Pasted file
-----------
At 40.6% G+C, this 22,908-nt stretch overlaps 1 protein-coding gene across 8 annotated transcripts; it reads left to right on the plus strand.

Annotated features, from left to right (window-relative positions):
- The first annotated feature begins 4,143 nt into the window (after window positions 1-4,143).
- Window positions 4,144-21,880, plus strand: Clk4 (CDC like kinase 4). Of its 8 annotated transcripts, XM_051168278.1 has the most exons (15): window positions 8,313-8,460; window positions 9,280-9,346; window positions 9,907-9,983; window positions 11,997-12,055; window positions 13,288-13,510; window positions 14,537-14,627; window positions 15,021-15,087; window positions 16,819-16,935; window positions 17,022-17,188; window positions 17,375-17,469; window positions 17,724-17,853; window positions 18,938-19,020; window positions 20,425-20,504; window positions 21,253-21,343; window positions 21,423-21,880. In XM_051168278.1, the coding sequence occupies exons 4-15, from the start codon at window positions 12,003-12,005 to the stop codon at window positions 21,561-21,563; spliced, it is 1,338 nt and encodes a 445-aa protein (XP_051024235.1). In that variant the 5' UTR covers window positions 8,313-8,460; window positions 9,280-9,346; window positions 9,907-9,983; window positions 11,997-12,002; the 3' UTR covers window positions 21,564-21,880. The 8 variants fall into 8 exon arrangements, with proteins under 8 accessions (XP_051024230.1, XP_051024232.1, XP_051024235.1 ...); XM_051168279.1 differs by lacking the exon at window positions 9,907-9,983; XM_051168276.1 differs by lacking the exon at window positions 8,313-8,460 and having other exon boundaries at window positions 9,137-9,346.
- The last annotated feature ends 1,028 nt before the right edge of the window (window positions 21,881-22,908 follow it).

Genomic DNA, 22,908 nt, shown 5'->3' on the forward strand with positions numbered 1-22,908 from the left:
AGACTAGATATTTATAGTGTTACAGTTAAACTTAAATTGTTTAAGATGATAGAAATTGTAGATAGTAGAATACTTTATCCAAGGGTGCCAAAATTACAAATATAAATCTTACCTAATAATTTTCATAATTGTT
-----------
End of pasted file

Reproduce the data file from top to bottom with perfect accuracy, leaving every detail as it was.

At 40.6% G+C, this 22,908-nt stretch overlaps 1 protein-coding gene across 8 annotated transcripts; it reads left to right on the plus strand.

Annotated features, from left to right (window-relative positions):
- The first annotated feature begins 4,143 nt into the window (after window positions 1-4,143).
- Window positions 4,144-21,880, plus strand: Clk4 (CDC like kinase 4). Of its 8 annotated transcripts, XM_051168278.1 has the most exons (15): window positions 8,313-8,460; window positions 9,280-9,346; window positions 9,907-9,983; window positions 11,997-12,055; window positions 13,288-13,510; window positions 14,537-14,627; window positions 15,021-15,087; window positions 16,819-16,935; window positions 17,022-17,188; window positions 17,375-17,469; window positions 17,724-17,853; window positions 18,938-19,020; window positions 20,425-20,504; window positions 21,253-21,343; window positions 21,423-21,880. In XM_051168278.1, the coding sequence occupies exons 4-15, from the start codon at window positions 12,003-12,005 to the stop codon at window positions 21,561-21,563; spliced, it is 1,338 nt and encodes a 445-aa protein (XP_051024235.1). In that variant the 5' UTR covers window positions 8,313-8,460; window positions 9,280-9,346; window positions 9,907-9,983; window positions 11,997-12,002; the 3' UTR covers window positions 21,564-21,880. The 8 variants fall into 8 exon arrangements, with proteins under 8 accessions (XP_051024230.1, XP_051024232.1, XP_051024235.1 ...); XM_051168279.1 differs by lacking the exon at window positions 9,907-9,983; XM_051168276.1 differs by lacking the exon at window positions 8,313-8,460 and having other exon boundaries at window positions 9,137-9,346.
- The last annotated feature ends 1,028 nt before the right edge of the window (window positions 21,881-22,908 follow it).

Genomic DNA, 22,908 nt, shown 5'->3' on the forward strand with positions numbered 1-22,908 from the left:
AGACTAGATATTTATAGTGTTACAGTTAAACTTAAATTGTTTAAGATGATAGAAATTGTAGATAGTAGAATACTTTATCCAAGGGTGCCAAAATTACAAATATAAATCTTACCTAATAATTTTCATAATTGTT